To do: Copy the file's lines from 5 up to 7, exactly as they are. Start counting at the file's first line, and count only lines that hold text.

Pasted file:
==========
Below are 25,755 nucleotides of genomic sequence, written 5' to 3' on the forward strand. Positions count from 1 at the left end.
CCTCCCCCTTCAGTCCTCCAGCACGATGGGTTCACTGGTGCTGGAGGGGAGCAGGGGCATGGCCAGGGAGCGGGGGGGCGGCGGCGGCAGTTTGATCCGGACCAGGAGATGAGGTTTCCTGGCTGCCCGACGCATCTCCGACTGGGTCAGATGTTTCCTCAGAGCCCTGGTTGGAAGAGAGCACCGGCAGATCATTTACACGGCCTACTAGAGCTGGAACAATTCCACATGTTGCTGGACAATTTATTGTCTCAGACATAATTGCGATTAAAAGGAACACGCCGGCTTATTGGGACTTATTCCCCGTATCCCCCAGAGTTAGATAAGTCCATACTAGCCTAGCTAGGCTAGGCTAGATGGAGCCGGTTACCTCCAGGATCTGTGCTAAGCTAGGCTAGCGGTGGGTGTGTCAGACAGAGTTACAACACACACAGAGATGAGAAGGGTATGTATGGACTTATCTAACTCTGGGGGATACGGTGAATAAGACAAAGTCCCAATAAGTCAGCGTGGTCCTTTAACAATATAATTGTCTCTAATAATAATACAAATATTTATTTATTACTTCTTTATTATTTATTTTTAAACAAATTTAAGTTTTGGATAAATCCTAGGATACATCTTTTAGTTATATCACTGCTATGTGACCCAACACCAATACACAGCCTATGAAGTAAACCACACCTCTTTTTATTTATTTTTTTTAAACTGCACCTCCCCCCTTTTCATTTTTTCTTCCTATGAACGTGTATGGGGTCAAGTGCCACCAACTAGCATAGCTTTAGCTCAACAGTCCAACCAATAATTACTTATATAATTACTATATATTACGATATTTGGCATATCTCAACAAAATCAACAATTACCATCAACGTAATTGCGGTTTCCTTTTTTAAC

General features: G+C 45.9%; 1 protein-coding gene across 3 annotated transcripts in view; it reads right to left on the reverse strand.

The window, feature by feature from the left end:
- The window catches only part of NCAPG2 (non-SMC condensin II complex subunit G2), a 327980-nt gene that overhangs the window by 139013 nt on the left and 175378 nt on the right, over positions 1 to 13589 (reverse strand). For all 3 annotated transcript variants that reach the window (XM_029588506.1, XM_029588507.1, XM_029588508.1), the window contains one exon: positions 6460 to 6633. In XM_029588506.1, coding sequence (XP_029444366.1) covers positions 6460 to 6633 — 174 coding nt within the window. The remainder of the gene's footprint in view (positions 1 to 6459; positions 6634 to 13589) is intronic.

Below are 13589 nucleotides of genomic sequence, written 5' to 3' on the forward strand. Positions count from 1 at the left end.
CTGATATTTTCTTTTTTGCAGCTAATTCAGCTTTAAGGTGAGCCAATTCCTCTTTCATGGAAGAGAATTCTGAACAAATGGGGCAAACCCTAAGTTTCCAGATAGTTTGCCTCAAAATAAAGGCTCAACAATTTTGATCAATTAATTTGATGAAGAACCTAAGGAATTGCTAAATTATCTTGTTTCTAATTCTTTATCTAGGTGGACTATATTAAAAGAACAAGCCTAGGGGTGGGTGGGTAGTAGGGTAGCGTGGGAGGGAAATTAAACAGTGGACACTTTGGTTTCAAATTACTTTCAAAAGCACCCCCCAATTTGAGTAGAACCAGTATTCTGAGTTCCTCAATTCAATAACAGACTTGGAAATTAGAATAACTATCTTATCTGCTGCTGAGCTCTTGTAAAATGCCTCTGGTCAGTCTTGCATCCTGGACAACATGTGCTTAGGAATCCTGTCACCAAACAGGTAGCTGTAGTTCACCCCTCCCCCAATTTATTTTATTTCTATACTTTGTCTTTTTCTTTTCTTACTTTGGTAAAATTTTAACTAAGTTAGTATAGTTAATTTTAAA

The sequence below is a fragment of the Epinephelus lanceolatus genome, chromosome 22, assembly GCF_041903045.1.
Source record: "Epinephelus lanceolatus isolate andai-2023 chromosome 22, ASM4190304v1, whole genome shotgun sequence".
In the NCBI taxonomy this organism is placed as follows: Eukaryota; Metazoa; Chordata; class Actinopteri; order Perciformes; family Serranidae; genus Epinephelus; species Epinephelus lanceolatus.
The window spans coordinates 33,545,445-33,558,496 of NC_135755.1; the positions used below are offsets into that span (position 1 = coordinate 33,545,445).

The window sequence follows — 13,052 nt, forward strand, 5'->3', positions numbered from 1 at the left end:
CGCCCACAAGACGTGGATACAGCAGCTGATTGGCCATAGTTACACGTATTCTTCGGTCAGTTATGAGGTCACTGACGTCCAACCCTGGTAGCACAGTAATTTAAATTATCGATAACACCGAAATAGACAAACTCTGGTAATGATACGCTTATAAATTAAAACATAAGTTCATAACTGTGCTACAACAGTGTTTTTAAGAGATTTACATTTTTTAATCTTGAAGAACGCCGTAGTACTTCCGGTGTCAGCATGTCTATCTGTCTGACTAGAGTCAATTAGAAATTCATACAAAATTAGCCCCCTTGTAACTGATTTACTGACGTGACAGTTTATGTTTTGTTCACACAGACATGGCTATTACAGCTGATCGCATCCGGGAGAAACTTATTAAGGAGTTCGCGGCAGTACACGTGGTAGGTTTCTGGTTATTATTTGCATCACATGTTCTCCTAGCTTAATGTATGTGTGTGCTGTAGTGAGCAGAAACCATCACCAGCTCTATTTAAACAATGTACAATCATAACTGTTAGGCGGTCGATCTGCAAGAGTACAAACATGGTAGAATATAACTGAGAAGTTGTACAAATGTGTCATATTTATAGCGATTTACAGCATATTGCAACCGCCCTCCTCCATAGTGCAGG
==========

- The window catches only part of NCAPG2 (non-SMC condensin II complex subunit G2), a 327980-nt gene that overhangs the window by 139013 nt on the left and 175378 nt on the right, over positions 1 to 13589 (reverse strand). For all 3 annotated transcript variants that reach the window (XM_029588506.1, XM_029588507.1, XM_029588508.1), the window contains one exon: positions 6460 to 6633. In XM_029588506.1, coding sequence (XP_029444366.1) covers positions 6460 to 6633 — 174 coding nt within the window. The remainder of the gene's footprint in view (positions 1 to 6459; positions 6634 to 13589) is intronic.

Below are 13589 nucleotides of genomic sequence, written 5' to 3' on the forward strand. Positions count from 1 at the left end.
CTGATATTTTCTTTTTTGCAGCTAATTCAGCTTTAAGGTGAGCCAATTCCTCTTTCATGGAAGAGAATTCTGAACAAATGGGGCAAACCCTAAGTTTCCAGATAGTTTGCCTCAAAATAAAGGCTCAACAATTTTGATCAATTAATTTGATGAAGAACCTAAGGAATTGCTAAATTATCTTGTTTCTAATTCTTTATCTAGGTGGACTATATTAAAAGAACAAGCCTAGGGGTGGGTGGGTAGTAGGGTAGCGTGGGAGGGAAATTAAACAGTGGACACTTTGGTTTCAAATTACTTTCAAAAGCACCCCCCAATTTGAGTAGAACCAGTATTCTGAGTTCCTCAATTCAATAACAGACTTGGAAATTAGAATAACTATCTTATCTGCTGCTGAGCTCTTGTAAAATGCCTCTGGTCAGTCTTGCATCCTGGACAACATGTGCTTAGGAATCCTGTCACCAAACAGGTAGCTGTAGTTCACCCCTCCCCCAATTTATTTTATTTCTATACTTTGTCTTTTTCTTTTCTTACTTTGGTAAAATTTTAACTAAGTTAGTATAGTTAATTTTAAA